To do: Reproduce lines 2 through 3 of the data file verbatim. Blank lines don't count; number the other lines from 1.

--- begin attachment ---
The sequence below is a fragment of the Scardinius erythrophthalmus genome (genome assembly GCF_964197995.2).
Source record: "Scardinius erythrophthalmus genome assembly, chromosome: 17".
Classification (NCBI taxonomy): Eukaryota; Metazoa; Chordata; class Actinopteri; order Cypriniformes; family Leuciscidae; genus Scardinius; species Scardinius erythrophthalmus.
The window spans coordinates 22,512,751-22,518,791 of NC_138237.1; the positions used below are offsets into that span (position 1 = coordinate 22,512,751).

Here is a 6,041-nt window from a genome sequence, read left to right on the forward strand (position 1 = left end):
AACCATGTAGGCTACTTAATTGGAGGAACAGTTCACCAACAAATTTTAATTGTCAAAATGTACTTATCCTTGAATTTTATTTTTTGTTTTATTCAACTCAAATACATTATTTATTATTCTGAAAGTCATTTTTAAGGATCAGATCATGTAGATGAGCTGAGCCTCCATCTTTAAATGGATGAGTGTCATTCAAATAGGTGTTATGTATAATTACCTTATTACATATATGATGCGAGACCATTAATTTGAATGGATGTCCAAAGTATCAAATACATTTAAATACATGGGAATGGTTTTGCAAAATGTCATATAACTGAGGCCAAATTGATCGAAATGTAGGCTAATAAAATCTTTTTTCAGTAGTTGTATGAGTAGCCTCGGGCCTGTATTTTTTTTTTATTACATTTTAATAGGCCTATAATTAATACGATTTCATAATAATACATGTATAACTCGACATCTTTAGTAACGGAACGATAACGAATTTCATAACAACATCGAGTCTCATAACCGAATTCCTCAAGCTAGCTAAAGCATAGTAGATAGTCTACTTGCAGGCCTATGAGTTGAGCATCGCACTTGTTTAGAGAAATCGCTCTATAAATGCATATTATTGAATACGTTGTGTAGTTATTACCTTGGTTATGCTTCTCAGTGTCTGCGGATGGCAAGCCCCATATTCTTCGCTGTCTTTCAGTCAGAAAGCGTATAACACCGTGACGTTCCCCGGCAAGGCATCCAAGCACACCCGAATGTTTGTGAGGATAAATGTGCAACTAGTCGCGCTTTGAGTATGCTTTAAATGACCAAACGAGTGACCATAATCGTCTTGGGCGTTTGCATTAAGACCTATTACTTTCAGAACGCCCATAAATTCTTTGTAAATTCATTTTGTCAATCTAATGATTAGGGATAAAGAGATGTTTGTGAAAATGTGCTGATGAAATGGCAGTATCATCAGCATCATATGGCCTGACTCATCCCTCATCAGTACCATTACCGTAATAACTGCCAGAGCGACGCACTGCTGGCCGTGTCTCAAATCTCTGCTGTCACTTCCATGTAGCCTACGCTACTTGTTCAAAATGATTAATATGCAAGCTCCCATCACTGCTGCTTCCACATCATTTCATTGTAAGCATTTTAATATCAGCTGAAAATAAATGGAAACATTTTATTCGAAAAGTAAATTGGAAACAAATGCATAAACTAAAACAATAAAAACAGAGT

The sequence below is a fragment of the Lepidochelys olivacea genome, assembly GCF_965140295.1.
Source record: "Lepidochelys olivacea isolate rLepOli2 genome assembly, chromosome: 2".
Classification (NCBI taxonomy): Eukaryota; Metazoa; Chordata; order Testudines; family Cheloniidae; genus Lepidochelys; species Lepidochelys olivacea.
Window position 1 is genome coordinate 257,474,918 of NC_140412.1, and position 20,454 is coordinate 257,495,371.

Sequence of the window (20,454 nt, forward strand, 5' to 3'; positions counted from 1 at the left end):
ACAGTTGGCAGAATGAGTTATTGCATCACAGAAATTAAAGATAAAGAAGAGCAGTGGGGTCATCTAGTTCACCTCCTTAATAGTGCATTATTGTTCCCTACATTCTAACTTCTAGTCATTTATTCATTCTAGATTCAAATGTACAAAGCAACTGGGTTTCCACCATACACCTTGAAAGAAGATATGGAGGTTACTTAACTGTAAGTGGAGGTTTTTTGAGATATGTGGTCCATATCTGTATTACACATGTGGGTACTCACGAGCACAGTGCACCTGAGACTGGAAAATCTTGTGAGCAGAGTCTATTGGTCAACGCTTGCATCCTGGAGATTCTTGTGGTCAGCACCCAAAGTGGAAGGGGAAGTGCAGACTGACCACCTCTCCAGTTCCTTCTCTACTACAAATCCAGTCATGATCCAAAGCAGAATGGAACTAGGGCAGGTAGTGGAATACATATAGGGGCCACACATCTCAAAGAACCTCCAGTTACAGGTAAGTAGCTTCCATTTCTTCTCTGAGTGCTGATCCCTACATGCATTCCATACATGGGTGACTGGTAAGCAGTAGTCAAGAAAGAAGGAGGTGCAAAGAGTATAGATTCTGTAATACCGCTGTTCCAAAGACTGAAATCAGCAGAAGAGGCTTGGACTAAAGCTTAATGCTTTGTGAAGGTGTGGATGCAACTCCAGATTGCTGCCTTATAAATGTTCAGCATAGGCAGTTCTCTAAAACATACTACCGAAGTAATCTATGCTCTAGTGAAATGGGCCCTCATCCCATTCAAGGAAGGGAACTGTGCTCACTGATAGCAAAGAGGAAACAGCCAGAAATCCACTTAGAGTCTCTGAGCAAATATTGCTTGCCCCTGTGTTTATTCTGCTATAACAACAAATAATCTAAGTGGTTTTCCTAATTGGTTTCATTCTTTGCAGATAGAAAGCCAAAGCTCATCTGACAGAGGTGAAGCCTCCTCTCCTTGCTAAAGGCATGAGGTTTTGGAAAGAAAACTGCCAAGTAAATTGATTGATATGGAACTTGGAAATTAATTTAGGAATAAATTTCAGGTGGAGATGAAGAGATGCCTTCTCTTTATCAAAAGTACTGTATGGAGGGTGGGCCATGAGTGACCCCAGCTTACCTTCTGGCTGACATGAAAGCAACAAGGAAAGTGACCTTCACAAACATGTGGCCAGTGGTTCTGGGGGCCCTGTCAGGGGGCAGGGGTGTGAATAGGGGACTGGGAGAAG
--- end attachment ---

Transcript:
Source record: "Scardinius erythrophthalmus genome assembly, chromosome: 17".
Classification (NCBI taxonomy): Eukaryota; Metazoa; Chordata; class Actinopteri; order Cypriniformes; family Leuciscidae; genus Scardinius; species Scardinius erythrophthalmus.